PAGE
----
Probation Period

When it comes to HR, recruitment and hiring can be quite a process. From job postings to first and second (sometimes even third) interviews, and then selecting from a handful of top candidates, it could take anywhere from three weeks to three months to hire a new employee. With all these efforts, employers may want to set a probation period. This allows you to evaluate if your new recruit is a good fit, and if not, to terminate the contract.

What is a probation period?

In terms of employment, a probation period allows employers to try out job candidates for a short period of time, before making them a permanent hire. This introductory period can provide employers with protection from poor hiring choices. It offers an initial opportunity for employees to go above and beyond to prove their capabilities and exceed expectations. On the other hand, it also gives the employee a chance to get comfortable with the workplace culture, and decide if the environment is right for them.

Probation period need-to-knows for employers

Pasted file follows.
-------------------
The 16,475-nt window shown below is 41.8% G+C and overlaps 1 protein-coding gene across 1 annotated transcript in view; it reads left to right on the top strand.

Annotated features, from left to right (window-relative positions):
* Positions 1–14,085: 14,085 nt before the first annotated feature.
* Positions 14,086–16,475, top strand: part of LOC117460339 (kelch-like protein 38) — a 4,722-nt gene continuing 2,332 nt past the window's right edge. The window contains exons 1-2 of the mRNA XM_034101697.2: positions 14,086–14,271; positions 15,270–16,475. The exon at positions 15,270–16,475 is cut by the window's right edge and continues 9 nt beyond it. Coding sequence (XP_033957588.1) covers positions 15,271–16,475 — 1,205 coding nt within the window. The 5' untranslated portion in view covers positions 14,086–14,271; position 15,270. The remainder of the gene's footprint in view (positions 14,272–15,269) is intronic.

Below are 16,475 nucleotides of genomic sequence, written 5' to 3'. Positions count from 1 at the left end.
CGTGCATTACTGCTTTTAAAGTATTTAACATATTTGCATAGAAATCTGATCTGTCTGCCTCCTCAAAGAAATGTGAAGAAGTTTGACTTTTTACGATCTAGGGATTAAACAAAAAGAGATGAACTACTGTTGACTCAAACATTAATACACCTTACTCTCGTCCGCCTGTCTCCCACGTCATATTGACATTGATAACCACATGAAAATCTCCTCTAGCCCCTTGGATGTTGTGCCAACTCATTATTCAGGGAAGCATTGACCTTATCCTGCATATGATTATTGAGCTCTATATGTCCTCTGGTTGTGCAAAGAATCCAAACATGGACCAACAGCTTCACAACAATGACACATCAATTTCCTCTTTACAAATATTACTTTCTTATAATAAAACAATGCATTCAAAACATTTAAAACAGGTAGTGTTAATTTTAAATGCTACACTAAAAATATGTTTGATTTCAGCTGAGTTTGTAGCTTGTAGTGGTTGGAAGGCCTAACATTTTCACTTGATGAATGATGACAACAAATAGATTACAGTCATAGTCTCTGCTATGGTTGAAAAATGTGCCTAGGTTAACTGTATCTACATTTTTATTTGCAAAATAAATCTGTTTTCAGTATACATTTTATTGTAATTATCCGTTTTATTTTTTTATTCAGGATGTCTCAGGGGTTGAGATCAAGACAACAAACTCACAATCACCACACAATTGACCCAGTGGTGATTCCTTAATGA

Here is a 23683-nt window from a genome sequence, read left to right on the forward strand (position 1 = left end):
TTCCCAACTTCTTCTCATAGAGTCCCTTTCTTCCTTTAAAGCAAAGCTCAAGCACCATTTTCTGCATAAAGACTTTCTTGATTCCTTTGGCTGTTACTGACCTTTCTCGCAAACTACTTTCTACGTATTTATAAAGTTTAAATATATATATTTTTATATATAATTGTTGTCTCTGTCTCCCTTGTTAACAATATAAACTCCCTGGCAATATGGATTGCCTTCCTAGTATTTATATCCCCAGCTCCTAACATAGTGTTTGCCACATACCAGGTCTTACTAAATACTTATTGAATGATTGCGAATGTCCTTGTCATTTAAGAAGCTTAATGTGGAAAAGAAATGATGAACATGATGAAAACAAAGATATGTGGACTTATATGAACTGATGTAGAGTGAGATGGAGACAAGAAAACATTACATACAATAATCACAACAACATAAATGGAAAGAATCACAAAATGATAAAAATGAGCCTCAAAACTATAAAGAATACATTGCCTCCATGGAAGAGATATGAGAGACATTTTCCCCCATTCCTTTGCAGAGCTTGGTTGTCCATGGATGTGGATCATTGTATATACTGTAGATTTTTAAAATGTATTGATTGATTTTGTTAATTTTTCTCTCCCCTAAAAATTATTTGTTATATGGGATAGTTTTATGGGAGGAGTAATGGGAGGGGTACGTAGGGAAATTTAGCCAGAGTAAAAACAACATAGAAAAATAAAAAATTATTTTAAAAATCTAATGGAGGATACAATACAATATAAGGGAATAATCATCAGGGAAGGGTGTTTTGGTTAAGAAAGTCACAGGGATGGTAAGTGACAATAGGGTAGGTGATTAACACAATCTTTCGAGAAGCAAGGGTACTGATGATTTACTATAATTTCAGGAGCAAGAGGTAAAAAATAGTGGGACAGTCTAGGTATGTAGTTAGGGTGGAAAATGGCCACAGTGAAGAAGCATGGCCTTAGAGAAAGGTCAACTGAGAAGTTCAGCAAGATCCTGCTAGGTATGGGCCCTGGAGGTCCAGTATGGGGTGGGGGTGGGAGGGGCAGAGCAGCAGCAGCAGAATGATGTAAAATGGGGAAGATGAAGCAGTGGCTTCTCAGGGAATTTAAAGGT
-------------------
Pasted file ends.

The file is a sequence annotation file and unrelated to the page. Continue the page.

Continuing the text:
If you include a trial period for new employees, there are two things you should consider:

  1. Length of probation
  2. Agreement in writing

First, there is no formal legislation that covers probation periods. However, according to Ontario’s Employment Standards Act (ESA) where termination is defined, the maximum length of probation should be one day less than three months. Beyond the three month mark, you must provide your employee with either written notice of termination, termination pay, or a combination of the two.

Second, if you are to include a probation period, you must put it in writing. In doing so, clearly state that the employment is probationary and specify the length of probation. Other things to include in the agreement is a statement around ability to terminate and the reasons for doing so.


If you have questions about setting a probation period for new employees, ask Employer Line’s HR experts. Our dedicated advice line is free for business owners to call anytime, with our 24-hour services – 1(833) 247-3650.